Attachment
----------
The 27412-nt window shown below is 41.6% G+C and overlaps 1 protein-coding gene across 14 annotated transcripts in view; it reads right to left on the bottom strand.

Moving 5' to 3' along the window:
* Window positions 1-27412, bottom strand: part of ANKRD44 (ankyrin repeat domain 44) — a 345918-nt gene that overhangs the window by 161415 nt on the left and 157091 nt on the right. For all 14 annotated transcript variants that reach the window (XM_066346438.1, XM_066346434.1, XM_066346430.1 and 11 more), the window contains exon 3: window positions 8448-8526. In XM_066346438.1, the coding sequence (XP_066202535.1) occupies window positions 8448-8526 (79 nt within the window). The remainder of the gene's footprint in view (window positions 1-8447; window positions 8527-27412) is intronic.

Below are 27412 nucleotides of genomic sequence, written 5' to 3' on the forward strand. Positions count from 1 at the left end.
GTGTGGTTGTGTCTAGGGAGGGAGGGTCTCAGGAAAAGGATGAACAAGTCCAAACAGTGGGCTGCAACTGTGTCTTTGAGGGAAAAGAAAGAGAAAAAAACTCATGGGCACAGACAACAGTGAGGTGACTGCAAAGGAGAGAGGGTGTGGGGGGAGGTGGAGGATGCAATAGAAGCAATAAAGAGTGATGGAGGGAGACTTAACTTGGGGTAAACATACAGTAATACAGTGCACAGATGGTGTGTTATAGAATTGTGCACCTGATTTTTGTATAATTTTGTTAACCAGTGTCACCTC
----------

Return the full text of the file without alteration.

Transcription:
The 27412-nt window shown below is 41.6% G+C and overlaps 1 protein-coding gene across 14 annotated transcripts in view; it reads right to left on the bottom strand.

Moving 5' to 3' along the window:
* Window positions 1-27412, bottom strand: part of ANKRD44 (ankyrin repeat domain 44) — a 345918-nt gene that overhangs the window by 161415 nt on the left and 157091 nt on the right. For all 14 annotated transcript variants that reach the window (XM_066346438.1, XM_066346434.1, XM_066346430.1 and 11 more), the window contains exon 3: window positions 8448-8526. In XM_066346438.1, the coding sequence (XP_066202535.1) occupies window positions 8448-8526 (79 nt within the window). The remainder of the gene's footprint in view (window positions 1-8447; window positions 8527-27412) is intronic.

Below are 27412 nucleotides of genomic sequence, written 5' to 3' on the forward strand. Positions count from 1 at the left end.
GTGTGGTTGTGTCTAGGGAGGGAGGGTCTCAGGAAAAGGATGAACAAGTCCAAACAGTGGGCTGCAACTGTGTCTTTGAGGGAAAAGAAAGAGAAAAAAACTCATGGGCACAGACAACAGTGAGGTGACTGCAAAGGAGAGAGGGTGTGGGGGGAGGTGGAGGATGCAATAGAAGCAATAAAGAGTGATGGAGGGAGACTTAACTTGGGGTAAACATACAGTAATACAGTGCACAGATGGTGTGTTATAGAATTGTGCACCTGATTTTTGTATAATTTTGTTAACCAGTGTCACCTC